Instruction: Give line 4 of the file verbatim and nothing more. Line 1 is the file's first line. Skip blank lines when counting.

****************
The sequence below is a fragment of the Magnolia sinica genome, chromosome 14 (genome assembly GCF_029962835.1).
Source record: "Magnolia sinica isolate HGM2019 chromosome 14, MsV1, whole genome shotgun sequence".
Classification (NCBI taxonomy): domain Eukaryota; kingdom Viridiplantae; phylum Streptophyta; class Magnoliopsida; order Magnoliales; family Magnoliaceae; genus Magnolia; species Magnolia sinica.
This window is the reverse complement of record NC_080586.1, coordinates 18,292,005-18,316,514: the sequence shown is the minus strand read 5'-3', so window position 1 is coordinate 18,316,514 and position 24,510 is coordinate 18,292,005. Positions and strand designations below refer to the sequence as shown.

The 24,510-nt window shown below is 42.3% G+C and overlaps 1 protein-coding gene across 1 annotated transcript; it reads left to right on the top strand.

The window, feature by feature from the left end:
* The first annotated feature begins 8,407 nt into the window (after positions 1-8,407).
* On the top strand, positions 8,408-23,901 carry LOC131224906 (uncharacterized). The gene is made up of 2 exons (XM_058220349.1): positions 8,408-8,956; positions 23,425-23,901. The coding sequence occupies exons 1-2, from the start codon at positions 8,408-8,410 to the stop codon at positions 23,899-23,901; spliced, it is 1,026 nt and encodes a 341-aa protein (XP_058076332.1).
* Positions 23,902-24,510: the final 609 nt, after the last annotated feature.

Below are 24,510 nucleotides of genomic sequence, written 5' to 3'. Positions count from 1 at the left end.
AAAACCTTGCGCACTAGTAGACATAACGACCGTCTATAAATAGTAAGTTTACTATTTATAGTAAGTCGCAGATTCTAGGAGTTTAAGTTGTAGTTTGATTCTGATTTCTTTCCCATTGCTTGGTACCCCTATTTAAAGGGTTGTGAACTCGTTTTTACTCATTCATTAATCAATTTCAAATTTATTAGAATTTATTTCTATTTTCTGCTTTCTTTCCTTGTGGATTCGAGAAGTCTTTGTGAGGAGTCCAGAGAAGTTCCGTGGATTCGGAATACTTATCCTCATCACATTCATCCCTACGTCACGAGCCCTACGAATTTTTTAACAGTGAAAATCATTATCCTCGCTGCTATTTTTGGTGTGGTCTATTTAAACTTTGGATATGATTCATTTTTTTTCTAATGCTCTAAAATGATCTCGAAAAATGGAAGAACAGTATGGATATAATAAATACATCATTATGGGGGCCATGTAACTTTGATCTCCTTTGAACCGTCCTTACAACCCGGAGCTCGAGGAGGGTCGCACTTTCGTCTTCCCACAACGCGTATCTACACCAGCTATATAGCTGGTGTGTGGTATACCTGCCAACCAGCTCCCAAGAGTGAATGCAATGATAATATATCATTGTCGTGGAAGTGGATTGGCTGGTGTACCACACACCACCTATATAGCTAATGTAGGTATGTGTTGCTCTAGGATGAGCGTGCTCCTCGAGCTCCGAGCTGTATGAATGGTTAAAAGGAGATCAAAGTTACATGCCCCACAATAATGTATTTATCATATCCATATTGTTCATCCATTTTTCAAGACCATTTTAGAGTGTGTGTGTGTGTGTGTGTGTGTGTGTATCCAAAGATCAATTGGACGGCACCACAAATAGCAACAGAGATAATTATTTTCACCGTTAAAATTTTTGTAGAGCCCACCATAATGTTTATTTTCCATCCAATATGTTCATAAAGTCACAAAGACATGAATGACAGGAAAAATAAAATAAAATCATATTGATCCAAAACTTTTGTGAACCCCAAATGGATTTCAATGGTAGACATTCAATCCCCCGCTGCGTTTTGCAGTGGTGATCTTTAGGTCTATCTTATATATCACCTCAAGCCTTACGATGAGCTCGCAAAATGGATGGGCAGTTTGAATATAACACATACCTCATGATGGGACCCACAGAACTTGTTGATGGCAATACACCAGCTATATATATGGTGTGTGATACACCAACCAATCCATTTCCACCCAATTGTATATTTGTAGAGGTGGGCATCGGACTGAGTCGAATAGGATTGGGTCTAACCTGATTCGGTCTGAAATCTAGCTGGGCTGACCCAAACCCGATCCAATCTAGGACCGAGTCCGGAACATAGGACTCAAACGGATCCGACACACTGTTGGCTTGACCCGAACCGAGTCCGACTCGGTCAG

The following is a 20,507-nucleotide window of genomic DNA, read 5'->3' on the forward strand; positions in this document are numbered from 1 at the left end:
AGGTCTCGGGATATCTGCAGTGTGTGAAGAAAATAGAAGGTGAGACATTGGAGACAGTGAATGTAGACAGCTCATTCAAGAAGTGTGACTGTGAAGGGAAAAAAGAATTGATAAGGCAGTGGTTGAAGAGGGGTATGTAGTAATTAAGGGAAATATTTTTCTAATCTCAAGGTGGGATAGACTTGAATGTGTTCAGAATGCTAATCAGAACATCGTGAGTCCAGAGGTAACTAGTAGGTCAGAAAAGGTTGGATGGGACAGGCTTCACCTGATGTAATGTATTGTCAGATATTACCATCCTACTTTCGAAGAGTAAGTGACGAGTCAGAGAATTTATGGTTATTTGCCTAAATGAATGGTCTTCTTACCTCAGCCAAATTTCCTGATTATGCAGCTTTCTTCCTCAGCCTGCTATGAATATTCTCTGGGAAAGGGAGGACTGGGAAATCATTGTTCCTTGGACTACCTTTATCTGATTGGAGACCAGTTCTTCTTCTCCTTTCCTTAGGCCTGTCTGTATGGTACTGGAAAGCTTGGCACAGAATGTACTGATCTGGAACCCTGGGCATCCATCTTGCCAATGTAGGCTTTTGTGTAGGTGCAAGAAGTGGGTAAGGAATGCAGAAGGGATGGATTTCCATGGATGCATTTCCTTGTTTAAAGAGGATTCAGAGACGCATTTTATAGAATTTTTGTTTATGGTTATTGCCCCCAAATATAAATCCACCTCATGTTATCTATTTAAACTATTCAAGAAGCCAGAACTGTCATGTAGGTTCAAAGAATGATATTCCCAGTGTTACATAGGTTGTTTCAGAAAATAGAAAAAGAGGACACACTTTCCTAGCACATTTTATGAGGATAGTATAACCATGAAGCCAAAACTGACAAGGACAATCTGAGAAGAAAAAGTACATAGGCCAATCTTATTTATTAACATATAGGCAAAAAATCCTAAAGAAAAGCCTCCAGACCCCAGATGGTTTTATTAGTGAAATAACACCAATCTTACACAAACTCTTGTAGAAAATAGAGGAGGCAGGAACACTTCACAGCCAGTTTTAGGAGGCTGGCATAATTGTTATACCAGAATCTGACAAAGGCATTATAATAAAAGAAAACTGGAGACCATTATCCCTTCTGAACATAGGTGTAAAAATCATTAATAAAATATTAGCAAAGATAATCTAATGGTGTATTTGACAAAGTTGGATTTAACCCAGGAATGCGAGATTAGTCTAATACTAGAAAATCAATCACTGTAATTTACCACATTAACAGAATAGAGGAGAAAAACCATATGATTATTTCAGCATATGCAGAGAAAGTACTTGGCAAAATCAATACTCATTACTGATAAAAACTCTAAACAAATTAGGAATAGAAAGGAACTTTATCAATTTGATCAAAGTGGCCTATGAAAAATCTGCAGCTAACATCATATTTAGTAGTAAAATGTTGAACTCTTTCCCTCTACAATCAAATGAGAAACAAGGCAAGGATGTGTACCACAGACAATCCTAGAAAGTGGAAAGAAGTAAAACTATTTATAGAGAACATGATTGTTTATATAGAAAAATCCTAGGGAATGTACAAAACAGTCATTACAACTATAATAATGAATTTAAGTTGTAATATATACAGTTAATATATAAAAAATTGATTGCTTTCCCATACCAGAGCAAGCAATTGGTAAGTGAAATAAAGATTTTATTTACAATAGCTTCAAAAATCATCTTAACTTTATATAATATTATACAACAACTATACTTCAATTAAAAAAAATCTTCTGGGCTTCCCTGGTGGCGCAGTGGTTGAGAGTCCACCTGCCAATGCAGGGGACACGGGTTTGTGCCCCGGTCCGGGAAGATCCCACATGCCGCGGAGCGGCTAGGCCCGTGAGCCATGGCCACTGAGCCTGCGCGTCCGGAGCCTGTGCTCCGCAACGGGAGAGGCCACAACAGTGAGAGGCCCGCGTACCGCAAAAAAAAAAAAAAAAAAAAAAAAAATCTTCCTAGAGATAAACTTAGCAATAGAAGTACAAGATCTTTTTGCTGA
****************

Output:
This window is the reverse complement of record NC_080586.1, coordinates 18,292,005-18,316,514: the sequence shown is the minus strand read 5'-3', so window position 1 is coordinate 18,316,514 and position 24,510 is coordinate 18,292,005. Positions and strand designations below refer to the sequence as shown.